Ideology and the size of US state government
Research output: Contribution to journal › Article › peer-review
Colleges, School and Institutes
- University of York
- University of Leicester
This paper theorizes that the impact of ideology on the size of US state governments increases with state income. This idea is tested using state-level ideology data derived from the voting behavior of state congressional representatives. Empirically the interaction of ideology and mean income is a key determinant of state government size. At 1960s levels of income the impact of ideology is negligible. At 1997 levels of income a one standard-deviation move towards the left of the ideology spectrum increases state government size by about half a standard deviation. Estimated income elasticities differentiated by state and time are found to be increasing with ideology and diminishing with income, as predicted by the theory.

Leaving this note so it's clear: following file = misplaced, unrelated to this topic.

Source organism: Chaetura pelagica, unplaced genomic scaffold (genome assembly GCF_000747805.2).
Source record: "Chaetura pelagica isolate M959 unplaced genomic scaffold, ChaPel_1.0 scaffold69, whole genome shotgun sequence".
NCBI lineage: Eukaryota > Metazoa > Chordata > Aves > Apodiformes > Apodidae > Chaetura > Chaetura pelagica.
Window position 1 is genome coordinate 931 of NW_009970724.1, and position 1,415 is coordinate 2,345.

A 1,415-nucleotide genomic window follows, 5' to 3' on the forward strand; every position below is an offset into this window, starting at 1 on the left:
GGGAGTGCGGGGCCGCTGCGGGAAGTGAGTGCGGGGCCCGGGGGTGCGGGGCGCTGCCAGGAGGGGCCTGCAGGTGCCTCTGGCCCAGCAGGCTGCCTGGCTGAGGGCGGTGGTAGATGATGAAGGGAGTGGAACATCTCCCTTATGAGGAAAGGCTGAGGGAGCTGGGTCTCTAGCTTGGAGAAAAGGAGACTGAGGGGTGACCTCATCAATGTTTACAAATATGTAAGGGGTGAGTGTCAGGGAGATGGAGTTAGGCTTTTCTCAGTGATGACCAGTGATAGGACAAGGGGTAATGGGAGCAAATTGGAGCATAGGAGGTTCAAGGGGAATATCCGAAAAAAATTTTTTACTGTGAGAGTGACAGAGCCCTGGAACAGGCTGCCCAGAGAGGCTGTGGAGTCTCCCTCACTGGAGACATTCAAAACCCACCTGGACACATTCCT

|Number of pages||23|
|Publication status||Published - Sep 2013|